1. Nanophotonic magnetic resonance spectroscopy
In this project, we apply the basic physics of color centers in diamond to create a device with unique properties desirable for chemical trace analysis. Unlike many magnetic-resonance (MR) systems, this spectrometer operates at ambient temperature, in a range of magnetic fields easily generated by small permanent magnets, and with nL sample volumes. 

The analyte is delivered via a microfluidic chip to a sensor region consisting of a nanostructured diamond doped with nitrogen-vacancy (NV) color centers [1-3]. By applying pulses of laser light and microwaves, the magnetic field from the analyte’s precessing magnetization becomes encoded in the NV fluorescence signal. Analysis of the fluorescence signal reveals the analyte's MR spectrum, from which the chemical composition can be extracted from established libraries. 

 

 Schematic of the microfluidic spectrometer  (top) Diamond NV center and nanophotonic structures. (bottom) Nazanin and Francisco with the setup at UNM.

1. V. M. Acosta, D. Budker, P. R. Hemmer, J. R. Maze, and R. L. Walsworth, "Optical magnetometry with nitrogen-vacancy centers in diamond", Cambridge University Press (2013).
2. V. M. Acosta, E. Bauch, M. P. Ledbetter, C. Santori, K. M. C. Fu, P. E. Barclay, R. G. Beausoleil, H. Linget, J. F. Roch, F. Treussart, S. Chemerisov, W. Gawlik, D. Budker, “Diamonds with a high density of nitrogen-vacancy centers for magnetometry applications.” Physical Review B 80, 115202 (2009). 
3. P. Kehayias, A. Jarmola, N. Mosavian, I. Fescenko, F. M. Benito, A. Laraoui, J. Smits, L. Bougas, D. Budker, A. Neumann, S. R. J. Brueck, V. M. Acosta, "Solution nuclear magnetic resonance spectroscopy on a nanostructured diamond chip." Nature Communications (2017).

2. Few-photon optical logic in scalable networks
What are the fundamental limits of optical computing? Is there a scalable platform that can be used to test them? In this project we seek to probe the fundamental limits of optical logic at both the nanometer and single-photon scales. Our platform for probing these limits uses all-optical circuits fabricated from color-center-doped diamond films. This approach to optical computing differs from previous failed attempts by using nanophotonics to perform logic with the lowest power consumption allowed by quantum mechanics--the single photon level.
All-optical logic requires that photons interact. This is a challenge, since photons lack charge, mass, etc., but the photon-photon interaction can be mediated by a third party, atoms. In our case, all-optical logical operations is performed by nonlinear optical addressing of color centers in diamond that are coupled to nanophotonic cavities [1-3]. Sequential logic is enabled by embedding these cavities into interacting networks of optical waveguides, beamsplitters, and other on-chip photonic elements.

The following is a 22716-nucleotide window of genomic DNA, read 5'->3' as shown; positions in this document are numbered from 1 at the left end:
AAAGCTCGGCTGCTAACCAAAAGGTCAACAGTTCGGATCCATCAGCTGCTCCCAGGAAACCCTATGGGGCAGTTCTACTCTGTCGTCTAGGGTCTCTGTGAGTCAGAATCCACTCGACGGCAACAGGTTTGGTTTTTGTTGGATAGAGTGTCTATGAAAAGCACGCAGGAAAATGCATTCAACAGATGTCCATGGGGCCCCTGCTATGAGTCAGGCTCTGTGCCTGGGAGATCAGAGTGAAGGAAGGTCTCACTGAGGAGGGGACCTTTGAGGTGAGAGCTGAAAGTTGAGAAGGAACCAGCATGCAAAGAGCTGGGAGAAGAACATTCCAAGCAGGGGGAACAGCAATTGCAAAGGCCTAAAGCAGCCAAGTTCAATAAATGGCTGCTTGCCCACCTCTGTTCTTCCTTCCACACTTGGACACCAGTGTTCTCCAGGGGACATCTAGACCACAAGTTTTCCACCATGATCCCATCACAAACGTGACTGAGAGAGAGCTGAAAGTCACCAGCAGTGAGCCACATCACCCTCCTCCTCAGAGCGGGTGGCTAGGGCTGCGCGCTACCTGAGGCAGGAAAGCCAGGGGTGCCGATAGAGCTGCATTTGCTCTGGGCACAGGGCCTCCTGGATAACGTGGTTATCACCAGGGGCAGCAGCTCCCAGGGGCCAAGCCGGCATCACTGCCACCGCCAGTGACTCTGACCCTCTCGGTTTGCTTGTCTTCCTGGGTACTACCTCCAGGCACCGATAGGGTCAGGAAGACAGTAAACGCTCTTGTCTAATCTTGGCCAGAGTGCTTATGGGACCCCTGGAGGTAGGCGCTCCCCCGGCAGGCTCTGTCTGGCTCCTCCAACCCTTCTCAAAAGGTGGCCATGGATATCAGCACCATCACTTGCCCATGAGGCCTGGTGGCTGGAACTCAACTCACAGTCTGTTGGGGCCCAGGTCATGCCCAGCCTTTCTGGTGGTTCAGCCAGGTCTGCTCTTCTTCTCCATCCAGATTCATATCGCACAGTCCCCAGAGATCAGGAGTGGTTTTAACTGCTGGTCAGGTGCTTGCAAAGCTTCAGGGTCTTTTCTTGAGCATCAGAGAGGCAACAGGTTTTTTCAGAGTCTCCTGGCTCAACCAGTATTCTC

A scalable nanophotonic network to test the fundamental quantum limits of classical optical computing. (courtesy of C. Santori, HP Labs.) SEM of diamond photonic resonators coupled to a waveguide with grating in/out-couplers (fabricated in the cleanrooms at UNM and CINT) Cryogenic confocal microscope featuring sub-micron spatial resolution, single photon detection, and home-built, high-resolution (~1 GHz) spectrometer.
1. V. M. Acosta, P. R. Hemmer, “Nitrogen-vacancy centers: Physics and applications.” MRS Bulletin 38,127 (2013).
2. V. M. Acosta, K. Jensen, C. Santori, D. Budker, R. G. Beausoleil, “Electromagnetically-induced transparency in a diamond spin ensemble enables all-optical electromagnetic field sensing.” Physical Review Letters 110, 213605 (2013).
3. A. Faraon, C. Santori, Z. Huang, V. M. Acosta, R. G. Beausoleil, “Coupling of Nitrogen-Vacancy Centers to Photonic Crystal Cavities in Monocrystalline Diamond.” Physical Review Letters 109, 033604 (2012).
4. A. Faraon, C. Santori, Z. Huang, K.-M. C. Fu, V. M. Acosta, D. Fattal, R. G. Beausoleil, “Quantum photonic devices in single-crystal diamond.” New Journal of Physics 15, 025010 (2013).

3. Nanodiamond molecular imaging
We are attempting to set a new record in resolution in super-resolution microscopy (2014 Nobel Prize, Chemistry) using recently-developed fluorescent nanodiamonds. This project combines nanomaterials synthesis, nonlinear optics, fluorescence microscopy, and bioimaging. More coming soon!

4. Bio-magnetic imaging

Identifying and localizing rare cells deep within tissue is a long-standing goal of biomedical imaging. For example, the ability to image small tumors or individual circulating tumor cells non-invasively could facilitate the early detection of cancer. However, this remains a major technical challenge. To create sufficient contrast for clinical relevance, target cells must be abundantly labeled with contrast agents with a high degree of specificity, and highly sensitive imaging modalities must be employed that retain sensitivity even when separated by thick tissue.

In this project we seek to label rare cell-bound biomarkers with magnetic nanoparticles and detect them noninvasively using ultrasensitive magnetic-field microscopes. Along the way, we are developing new tools for high-throughput sorting and characterization of individual magnetic nanoparticles. This project combines materials science, cancer nanotechnology, quantum sensing, and biomedical imaging.
5. Metasurfaces for Virtual Reality
This is a new project in collaboration with Adam Backer at Sandia National Labs and John Perreault at Google VR. Our goal is to make nanophotonic chips which can focus/bend light just as well as bulky traditional compound objectives. We are exploring facile ways to modulate the metasurface optical properties to realize dynamic optical displays for virtual and augmented reality applications.